Prostate Cancer: With PSA, It's Not How Much But How Fast
A man's risk of prostate cancer may have far less to do with how much of the protein called PSA he has in his blood than with how fast it is rising. A study released this week in the Journal of the National Cancer Institute suggests that if the PSA level is climbing faster than 0.35 billionths of a gram per milliliter of blood (ng/mL) a year, a biopsy is a good ideaeven if the total isn't within sight of the 4 ng/mL level often used as a threshold of concern. "You cannot assure someone with a low PSA that they will never get cancer," stresses lead author H. Ballentine Carter, director of adult urology at Johns Hopkins Hospital in Baltimore.
Nor, studies have found, is a high PSA reading a clear indicator of cancer. That's why PSA testing is regarded with some suspicion. The American Cancer Society and the American Urological Association endorse routine screening, but other physician groups do not, and a federal task force concluded that it cannot determine whether screening for prostate cancer by using PSA tests and digital rectal exams is worthwhile.
The study led by Carter looked at velocitythe rate at which PSA levels increased over timein 980 men whose medical status had been tracked since 1958 as part of another project. All told, 124 had been diagnosed with prostate cancer, and 20 had died of the disease. The key finding: In those who died, the average PSA level during the 10 to 15 years prior to their diagnosis was only 1.9 ng/mLbut was rising fast.
The notion that PSA velocity might be a warning sign has been around since the early 1990s, recognizing that the likeliest killer cancers are aggressive and fast-growing. But an annual rise of 0.35 ng/mL sets the bar far lower than has been proposed to date. "We are suggesting that velocity can be used to identify men with a life-threatening disease when they can still be cured," says Carter. That means much earlier testing, and moving away from reliance on absolute levels. To establish a baseline, Carter advocates PSA checks starting at age 40. (Existing guidelines recommend age 50 unless factors such as family history elevate the risk.) If a 40-year-old's PSA is below the average for that age of 0.6 ng/mL, Carter would next test him at age 45, then again at age 50, and after that every two years. If the initial PSA at age 40 is above average, the test should be done every two years after that, he says.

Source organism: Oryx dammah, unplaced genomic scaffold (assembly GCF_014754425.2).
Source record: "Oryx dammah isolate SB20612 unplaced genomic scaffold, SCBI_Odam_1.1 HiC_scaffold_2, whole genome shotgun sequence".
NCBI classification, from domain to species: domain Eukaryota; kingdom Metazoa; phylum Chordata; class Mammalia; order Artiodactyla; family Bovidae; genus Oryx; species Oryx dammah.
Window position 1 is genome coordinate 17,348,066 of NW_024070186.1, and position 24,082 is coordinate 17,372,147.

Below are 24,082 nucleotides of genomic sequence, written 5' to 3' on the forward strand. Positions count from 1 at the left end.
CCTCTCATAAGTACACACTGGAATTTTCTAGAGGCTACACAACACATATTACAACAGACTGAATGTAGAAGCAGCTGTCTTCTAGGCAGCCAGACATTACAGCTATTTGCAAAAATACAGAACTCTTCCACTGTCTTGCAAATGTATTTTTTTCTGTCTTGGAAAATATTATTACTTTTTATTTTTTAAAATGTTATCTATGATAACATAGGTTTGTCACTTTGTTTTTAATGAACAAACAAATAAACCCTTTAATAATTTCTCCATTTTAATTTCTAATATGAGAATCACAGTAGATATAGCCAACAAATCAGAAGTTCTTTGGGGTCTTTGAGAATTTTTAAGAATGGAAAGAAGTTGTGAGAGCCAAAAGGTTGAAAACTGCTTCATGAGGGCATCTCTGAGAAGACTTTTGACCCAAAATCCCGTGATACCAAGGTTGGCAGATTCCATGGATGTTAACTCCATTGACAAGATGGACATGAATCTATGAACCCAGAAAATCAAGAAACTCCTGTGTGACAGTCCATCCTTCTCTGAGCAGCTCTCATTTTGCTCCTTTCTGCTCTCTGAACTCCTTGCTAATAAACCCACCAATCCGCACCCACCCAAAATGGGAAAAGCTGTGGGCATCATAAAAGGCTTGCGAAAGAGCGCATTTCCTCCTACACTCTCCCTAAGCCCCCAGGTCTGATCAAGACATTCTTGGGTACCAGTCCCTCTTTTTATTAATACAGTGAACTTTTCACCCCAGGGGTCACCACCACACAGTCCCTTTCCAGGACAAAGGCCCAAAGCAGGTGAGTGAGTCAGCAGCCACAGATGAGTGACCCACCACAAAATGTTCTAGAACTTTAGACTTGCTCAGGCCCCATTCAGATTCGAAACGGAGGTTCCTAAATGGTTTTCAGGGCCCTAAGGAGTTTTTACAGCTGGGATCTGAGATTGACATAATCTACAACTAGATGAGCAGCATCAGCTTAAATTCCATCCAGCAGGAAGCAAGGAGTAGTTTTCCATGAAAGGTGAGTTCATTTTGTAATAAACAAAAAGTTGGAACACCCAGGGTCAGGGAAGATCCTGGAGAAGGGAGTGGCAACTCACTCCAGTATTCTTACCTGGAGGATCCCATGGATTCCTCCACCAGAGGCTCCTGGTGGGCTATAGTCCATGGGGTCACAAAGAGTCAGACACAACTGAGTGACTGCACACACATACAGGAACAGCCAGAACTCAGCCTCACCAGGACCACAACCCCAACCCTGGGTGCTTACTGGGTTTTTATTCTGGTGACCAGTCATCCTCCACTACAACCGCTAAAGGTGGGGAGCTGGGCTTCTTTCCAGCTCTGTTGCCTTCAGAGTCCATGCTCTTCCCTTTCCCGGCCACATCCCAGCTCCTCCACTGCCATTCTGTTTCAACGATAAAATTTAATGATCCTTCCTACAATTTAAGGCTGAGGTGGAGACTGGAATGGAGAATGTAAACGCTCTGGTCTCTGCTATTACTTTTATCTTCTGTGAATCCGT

And even if the readings never reach 4 ng/mL, Carter would take action based on a rapid rise. "I'd biopsy him at 2 to 2.5that's my threshold," he says. Conversely, even with a PSA of 4, he would not do a biopsy if the rise were more gradual.
An ongoing trial administered by the National Cancer Institute to evaluate the merits of prostate cancer screening highlights the rough-hewn quality of PSA testing. Initial results published last year, based on more than 34,000 men, found that among the 1,112 who had PSA levels above 4 ng/mL and were biopsied, only 44 percent had cancer. And in 397 others, whose PSA levels were below 4 ng/mL but who were biopsied because a digital rectal exam raised a question, 17 percent had cancer.